Go and catch a falling star
Get with child a mandrake root
Tell me where all the past years are
Or who cleft the devil’s foot
Teach me to hear mermaids singing
Or to keep off envy’s stinging
–John Donne, 1572-1631
Episode the Fourth
See how the mighty have fallen
Musick for Horns and Smacked Butts.
Saturday, 26 October 2002 8:25am
NO, NO, NO, NO, NO! The weatherman PROMISED it’d be nice this weekend!
It’s not. More rain. More mud. I know the grimy, sticky, glutinous sludge is more historically accurate (“How can you tell he’s the king? He hasn’t got shit all over him.”) but this is becoming intolerable. I understand that it’s better to light one candle than to curse the darkness, but I don’t recall any prohibition regarding cursing the muck.
Ergo, “fucking mud.”
It doesn’t help, but it assists in splenetic ventilation.
Bleah. It’s that kind of weather where the steel-grey sky merges with the color of the asphalt. Dank, wet, and dismal; the spattering of the rain on the windshield keeps time with Robert Eisenstein’s rebec and Christopher Kendall’s mandora as the O, Ecclesia recording plods forward from the Folger Consort in the CD player. I’ve always taken issue with the phrase “Dark Ages;” in fact, when I taught music history, one of my lectures was entitled “The Dork Ages, or, Were they really so stupid?” However, peering through the glass attempting to distinguish FM1744 from the soft, gelatinous shoulder, I’m not so sure anymore.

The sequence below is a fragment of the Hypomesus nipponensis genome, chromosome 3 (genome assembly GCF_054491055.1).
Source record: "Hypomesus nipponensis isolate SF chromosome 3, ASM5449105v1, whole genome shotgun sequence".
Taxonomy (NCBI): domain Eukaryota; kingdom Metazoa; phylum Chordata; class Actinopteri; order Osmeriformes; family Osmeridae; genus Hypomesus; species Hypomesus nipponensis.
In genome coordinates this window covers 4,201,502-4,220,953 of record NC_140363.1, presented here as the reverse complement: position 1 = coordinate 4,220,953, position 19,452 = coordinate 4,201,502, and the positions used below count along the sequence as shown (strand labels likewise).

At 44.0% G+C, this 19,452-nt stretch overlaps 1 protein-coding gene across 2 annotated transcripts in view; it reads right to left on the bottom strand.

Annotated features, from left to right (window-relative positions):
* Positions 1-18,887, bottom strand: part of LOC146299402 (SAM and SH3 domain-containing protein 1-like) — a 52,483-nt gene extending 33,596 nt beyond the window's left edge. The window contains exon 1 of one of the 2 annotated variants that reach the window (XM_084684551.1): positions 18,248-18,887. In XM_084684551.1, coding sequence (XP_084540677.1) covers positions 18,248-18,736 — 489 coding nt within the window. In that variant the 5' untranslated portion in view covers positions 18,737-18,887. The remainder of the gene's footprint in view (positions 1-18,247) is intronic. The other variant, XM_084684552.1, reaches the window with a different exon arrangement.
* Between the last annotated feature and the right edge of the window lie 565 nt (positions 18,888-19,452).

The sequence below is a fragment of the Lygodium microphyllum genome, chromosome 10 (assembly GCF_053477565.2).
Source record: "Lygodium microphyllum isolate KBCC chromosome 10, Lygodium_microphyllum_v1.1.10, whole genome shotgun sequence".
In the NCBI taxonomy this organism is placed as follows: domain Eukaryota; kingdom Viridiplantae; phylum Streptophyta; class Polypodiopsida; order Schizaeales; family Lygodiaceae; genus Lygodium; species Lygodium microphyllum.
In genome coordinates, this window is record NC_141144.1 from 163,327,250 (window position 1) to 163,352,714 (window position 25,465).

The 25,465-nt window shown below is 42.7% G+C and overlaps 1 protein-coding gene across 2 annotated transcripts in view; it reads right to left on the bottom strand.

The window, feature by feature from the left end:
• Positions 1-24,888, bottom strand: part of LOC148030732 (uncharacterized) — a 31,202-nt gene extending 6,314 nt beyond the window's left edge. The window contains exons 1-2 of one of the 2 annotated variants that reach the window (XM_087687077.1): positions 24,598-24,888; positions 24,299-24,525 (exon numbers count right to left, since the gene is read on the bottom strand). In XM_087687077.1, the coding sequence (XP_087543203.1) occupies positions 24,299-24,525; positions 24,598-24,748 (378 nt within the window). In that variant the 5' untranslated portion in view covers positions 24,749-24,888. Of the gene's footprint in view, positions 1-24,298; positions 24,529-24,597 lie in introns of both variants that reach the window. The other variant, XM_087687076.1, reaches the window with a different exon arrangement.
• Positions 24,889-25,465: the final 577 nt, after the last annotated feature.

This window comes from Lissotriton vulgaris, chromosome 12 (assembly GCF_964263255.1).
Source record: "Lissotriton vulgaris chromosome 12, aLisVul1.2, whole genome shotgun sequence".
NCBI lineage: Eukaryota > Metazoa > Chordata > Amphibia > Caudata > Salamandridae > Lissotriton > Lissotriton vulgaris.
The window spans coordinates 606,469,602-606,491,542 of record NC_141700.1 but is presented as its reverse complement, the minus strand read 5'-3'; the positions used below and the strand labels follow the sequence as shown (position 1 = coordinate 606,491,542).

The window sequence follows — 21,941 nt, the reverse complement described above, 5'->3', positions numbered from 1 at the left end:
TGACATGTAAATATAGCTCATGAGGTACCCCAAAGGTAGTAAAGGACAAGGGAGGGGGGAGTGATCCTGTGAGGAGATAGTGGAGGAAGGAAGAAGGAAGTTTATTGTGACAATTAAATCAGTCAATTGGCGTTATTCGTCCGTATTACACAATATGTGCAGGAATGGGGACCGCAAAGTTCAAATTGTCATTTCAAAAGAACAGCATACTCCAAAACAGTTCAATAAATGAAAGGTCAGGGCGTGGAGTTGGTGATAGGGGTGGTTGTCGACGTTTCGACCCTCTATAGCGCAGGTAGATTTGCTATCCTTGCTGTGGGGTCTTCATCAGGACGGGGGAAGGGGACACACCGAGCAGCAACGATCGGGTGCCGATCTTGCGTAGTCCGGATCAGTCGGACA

Magnolia looks so inviting this morning, too.
The mud is truly appalling this morning. I’ve already had my frikkin’ shoe sucked off my foot twice, and I haven’t even made it to the front gate.
Halfway through the first set. Intermittent rain, virtually no patrons, relatively speaking, and of course, our little cemetery benches in front of Ye Olde New Market Gazebo are bereft of occupants. We sound, if not horrid, then certainly not wonderful. For some reason, our intonation and general musical security seems to suck this morning. I’m ranging around on the slide trying desperately to find the pitch, but it seems to be somewhat migratory this morning. This does not bode well.
Our set comes to a undistinguished close as the string group that follows us trudges out to the gazebo–whining about our timing, no doubt. Karen, the tenor trombonist, who is with child, you’ll remember, is stepping off the gazebo. I see her, look away, hear a godawful whump, and when I look back, she’s sitting flat on her arse on the “proscenium” of the gazebo. My first thought was “Hell–I knew SOMEone was gonna slip and fall today; why’d it have to be Karen?” Luckily, no serious damage was done, other than to her pride and, of course, her left buttock.
The wood floor of the gazebo, in its waterlogged state, had become the fertile ground to a veritable rice-paddy of mold and mildew. When K took that first step down, it was, in fact, a doozey, as her feet flew up in the air. By the grace o’ the god of your choice, she not only landed on her rump — painful, certainly, but not debilitating — but also managed to avoid landing on her soft-sided trombone case as well. I’m no physics guru, but I’m willing to wager a guinea or two that the mass oaf a full-grown adult female, accelerating at 9.8 meters per second squared, would have made short work of an Edwards, single-bore, nickel-sleeved slide.